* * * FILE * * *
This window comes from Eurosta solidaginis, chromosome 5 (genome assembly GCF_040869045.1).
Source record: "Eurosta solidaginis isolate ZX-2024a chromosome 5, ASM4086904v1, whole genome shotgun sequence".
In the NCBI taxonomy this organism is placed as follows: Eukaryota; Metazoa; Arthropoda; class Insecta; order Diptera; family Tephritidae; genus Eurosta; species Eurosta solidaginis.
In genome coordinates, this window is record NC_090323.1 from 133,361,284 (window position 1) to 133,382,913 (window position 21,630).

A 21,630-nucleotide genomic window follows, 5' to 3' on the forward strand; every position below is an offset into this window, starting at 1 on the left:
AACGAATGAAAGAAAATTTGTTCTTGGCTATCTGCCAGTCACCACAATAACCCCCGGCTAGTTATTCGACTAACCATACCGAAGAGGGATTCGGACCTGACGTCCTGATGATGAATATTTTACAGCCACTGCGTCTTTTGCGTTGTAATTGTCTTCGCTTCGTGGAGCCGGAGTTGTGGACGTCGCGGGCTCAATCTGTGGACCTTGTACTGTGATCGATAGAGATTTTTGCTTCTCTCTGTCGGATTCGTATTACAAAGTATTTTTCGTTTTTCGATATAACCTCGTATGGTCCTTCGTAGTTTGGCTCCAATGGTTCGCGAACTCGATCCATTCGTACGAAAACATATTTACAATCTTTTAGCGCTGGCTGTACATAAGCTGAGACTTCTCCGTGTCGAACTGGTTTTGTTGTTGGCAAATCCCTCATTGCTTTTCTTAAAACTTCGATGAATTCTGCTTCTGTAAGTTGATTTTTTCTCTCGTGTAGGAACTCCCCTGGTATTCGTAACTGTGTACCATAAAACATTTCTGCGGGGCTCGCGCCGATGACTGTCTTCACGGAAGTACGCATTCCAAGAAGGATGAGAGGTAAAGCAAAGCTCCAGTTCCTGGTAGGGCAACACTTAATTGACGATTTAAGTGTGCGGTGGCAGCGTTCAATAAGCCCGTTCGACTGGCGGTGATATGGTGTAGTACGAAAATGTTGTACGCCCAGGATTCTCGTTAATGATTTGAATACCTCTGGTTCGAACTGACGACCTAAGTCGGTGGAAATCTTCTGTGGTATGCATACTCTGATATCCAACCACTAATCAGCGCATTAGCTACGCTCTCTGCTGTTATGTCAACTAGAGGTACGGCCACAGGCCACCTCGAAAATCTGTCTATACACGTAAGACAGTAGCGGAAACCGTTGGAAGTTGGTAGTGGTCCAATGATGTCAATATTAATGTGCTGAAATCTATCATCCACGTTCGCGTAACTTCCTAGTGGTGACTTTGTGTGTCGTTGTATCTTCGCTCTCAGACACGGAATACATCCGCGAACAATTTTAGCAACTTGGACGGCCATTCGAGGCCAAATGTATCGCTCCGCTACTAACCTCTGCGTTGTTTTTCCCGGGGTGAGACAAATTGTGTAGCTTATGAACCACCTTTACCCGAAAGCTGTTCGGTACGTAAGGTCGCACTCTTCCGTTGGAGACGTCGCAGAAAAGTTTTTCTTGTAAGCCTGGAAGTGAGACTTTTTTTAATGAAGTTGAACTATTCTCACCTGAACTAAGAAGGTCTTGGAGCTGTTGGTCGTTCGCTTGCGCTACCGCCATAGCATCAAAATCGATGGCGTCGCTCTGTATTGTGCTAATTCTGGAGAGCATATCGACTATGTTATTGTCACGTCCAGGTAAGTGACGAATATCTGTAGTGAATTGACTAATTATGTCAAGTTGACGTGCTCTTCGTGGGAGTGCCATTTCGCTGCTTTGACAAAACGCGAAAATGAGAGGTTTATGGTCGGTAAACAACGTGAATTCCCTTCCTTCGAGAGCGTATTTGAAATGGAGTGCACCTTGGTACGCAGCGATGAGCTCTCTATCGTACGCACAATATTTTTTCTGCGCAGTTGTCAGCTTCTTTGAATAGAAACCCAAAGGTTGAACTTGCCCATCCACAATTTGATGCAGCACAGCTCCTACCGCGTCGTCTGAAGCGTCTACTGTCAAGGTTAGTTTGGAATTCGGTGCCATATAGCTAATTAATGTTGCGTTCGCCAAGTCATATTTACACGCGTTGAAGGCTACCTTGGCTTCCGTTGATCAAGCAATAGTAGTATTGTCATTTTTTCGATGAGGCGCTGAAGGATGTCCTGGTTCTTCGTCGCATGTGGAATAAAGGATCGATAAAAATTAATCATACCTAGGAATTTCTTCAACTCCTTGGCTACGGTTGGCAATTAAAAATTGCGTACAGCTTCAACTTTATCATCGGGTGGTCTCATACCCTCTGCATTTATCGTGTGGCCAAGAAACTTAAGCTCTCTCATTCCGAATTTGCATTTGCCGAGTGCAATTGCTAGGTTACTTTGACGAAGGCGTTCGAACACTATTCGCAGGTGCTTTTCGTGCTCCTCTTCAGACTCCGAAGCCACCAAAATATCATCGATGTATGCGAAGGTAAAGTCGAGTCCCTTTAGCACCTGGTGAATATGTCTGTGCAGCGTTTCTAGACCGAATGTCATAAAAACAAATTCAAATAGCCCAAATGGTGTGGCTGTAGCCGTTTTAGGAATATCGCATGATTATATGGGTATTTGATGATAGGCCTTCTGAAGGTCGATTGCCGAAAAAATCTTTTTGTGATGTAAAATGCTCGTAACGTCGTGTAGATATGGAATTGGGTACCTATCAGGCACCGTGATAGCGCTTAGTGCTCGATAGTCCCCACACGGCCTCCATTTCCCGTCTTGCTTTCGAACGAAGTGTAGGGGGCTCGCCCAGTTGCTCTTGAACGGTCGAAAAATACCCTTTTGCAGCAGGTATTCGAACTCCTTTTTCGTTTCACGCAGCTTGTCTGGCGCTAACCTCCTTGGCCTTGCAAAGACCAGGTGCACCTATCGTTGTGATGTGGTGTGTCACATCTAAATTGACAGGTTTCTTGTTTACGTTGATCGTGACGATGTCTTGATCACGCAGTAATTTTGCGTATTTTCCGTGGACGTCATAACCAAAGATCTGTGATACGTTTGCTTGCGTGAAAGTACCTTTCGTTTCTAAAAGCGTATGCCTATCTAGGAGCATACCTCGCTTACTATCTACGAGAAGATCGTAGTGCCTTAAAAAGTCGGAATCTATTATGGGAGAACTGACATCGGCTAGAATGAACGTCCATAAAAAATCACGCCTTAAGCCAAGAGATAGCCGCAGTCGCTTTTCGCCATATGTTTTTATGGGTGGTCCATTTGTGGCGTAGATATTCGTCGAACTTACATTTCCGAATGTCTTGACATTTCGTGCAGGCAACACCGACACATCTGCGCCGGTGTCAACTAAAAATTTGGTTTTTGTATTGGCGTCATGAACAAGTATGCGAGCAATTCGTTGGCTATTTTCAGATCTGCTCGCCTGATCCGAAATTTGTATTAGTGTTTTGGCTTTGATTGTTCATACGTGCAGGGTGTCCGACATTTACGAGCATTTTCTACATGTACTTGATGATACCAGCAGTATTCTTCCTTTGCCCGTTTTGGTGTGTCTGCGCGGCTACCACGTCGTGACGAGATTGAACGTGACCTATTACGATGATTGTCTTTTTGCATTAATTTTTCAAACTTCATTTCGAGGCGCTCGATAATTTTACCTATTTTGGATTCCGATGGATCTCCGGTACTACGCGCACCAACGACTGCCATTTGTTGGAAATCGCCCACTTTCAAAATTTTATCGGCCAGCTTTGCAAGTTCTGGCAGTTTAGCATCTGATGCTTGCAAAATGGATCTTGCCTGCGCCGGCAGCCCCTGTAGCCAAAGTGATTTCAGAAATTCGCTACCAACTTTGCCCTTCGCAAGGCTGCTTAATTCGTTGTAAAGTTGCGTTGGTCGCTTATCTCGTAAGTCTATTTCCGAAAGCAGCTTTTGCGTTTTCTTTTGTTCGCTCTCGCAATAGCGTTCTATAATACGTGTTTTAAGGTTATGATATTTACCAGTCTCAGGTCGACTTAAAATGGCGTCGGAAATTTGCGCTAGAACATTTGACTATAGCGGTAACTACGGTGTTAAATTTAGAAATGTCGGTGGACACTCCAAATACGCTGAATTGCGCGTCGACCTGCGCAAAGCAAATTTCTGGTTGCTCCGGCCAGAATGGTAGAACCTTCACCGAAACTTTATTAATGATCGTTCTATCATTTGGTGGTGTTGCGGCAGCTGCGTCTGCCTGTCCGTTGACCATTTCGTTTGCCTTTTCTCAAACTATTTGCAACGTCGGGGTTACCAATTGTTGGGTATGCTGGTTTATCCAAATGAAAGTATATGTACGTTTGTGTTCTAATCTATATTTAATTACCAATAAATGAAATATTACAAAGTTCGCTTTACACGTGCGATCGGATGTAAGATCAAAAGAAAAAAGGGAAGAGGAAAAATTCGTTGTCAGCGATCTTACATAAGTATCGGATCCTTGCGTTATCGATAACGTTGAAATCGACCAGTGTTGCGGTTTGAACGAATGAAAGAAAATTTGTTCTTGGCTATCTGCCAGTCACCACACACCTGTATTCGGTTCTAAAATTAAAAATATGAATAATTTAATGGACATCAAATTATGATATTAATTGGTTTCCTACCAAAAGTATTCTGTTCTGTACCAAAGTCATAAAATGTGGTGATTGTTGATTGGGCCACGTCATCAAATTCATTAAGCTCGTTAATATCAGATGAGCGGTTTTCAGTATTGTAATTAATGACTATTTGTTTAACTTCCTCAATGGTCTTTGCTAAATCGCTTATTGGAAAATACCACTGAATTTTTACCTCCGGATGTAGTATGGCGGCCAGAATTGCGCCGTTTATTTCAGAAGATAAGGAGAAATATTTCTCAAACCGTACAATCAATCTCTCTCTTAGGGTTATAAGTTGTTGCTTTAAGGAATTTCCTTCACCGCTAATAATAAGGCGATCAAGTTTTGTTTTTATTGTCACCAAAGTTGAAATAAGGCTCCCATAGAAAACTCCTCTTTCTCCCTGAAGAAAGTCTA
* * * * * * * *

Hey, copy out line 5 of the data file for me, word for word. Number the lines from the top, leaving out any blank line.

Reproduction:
A 21,630-nucleotide genomic window follows, 5' to 3' on the forward strand; every position below is an offset into this window, starting at 1 on the left: